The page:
When the first campus-wide war started, only one or two observant souls had an inkling of what was going on. The rest of the students never even noticed. Their loss, as their mundane lives could no doubt have used some diversion from the classes and tests they were always whining about.
It all started over a dispute regarding ownership of an acorn. Before readers scoff, they should remember that a great many wars have started over less significant things. Indeed, some of the most brutal wars were fought over intangible things, like religion. In this respect, all creatures agree that humans are somewhat foolish in their choice of reasons for fighting. In any case, this war started over an acorn. It would have started sooner or later over something just as commonplace, so the acorn was as good an excuse as any. By the end of the first day, a young inexperienced chipmunk lay dead.
In the debacle against squirrels, chipmunks have two distinct advantages: speed and intelligence. Even so, the squirrels on Wellesley Campus had a few hidden trump cards. They all had a compulsive habit of gnawing on the paint chips of Pendleton. These were lead paint chips, mind you, which was like crack for squirrels, as it made them unnaturally daring and jittery. Squirrels know instinctively that in groups, no matter how intelligent the foe is, he’s a dead rodent. It was this unfair strategy that allowed them to corner and subsequently kill that young chipmunk, who was darting out for what he thought would be quick scavenge in the bushes near Severance Green. That fatal mistake nearly exposed the Chipmunk-Squirrel war, as the squirrel assigned to dispose of the body, a dumb brute nicknamed Bushy, waited until nearly dawn to do so, and several students walking back from a late night in the mini focus saw the strange sight. Needless to say, both sides employed highly efficient teams to dispose of corpses after that.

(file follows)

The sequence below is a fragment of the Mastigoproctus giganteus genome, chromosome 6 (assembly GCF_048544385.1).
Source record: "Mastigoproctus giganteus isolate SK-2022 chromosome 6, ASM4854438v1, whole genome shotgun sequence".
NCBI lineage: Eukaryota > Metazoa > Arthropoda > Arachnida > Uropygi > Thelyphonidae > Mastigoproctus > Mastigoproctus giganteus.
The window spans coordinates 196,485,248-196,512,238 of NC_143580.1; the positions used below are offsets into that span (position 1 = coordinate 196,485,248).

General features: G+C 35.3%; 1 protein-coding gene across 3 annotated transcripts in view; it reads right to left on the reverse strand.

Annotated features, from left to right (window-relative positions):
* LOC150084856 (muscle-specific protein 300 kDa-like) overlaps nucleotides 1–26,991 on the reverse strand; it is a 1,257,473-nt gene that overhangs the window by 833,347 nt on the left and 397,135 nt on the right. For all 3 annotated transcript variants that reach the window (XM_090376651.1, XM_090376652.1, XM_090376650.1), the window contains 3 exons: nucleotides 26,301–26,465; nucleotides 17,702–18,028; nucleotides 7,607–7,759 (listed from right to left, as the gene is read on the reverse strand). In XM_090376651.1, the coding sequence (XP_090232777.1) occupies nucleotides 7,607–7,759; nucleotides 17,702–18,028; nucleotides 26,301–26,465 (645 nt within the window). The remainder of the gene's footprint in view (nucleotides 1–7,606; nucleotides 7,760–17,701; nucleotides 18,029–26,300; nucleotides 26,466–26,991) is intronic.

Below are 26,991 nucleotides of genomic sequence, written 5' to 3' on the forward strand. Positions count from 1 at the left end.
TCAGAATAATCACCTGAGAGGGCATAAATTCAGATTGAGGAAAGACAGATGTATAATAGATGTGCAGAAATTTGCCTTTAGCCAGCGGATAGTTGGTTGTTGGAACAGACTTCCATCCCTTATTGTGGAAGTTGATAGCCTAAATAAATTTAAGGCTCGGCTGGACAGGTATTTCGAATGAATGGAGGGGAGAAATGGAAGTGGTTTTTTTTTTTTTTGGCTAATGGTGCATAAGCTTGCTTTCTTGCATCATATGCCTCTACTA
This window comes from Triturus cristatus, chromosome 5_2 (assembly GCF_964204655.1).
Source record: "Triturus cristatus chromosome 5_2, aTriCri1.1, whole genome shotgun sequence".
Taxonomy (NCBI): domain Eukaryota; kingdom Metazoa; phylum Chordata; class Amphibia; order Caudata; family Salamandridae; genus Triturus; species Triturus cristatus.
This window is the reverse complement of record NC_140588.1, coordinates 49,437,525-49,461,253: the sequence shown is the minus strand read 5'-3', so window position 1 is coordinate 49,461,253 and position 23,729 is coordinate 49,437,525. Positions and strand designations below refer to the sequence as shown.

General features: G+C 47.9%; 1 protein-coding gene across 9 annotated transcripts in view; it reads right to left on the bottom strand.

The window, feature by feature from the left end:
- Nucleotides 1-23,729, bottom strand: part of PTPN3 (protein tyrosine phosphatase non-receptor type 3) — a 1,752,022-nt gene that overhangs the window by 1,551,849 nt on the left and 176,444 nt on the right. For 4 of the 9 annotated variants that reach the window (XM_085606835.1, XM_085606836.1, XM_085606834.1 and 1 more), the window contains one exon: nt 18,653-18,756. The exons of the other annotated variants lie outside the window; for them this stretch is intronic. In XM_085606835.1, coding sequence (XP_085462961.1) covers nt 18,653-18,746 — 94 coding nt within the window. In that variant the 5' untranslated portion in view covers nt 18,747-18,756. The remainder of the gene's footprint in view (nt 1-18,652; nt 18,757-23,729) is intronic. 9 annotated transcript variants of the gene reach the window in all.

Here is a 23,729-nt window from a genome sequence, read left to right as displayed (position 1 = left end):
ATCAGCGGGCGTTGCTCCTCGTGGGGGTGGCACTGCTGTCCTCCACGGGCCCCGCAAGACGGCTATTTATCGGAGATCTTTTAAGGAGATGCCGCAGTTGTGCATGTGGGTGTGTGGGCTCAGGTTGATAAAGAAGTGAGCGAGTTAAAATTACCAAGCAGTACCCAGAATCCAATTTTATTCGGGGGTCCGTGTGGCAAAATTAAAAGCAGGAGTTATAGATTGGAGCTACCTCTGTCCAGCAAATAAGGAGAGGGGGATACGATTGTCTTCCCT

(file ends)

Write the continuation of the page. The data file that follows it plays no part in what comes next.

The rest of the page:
The war lasted for maybe a week at most, which was monumental in rodent history. The longest war before had only been three days. It was bitter victory for the chipmunks, who proved that brain could triumph over brawn. The resulting truce limited squirrels from gathering in large numbers in every place except the hill adjacent to Jewett near the path leading to the library. Chipmunks had a carte blanche around campus, and all squirrels were forced to yield to them a reasonable percentage of all acorns gathered. Chipmunks being neither vindictive nor greedy, the terms they insisted on were reasonable enough to ensure peace for quite a few generations. In the mean time, both species, admittedly lead by chipmunks, embarked on a campaign to put humans in their place. Rodents being rodents, they still felt the need to terrorize mutual enemies. Chipmunks, for all their brains, didn’t possess the demonic thuggish look that came so naturally to squirrels. In this strategic location, both parties were suffienctly pleased with the results. Squirrels had enough acorns there to survive and they managed to derive some sick pleasure from staring in a truly maniacal way en masse at passerbys.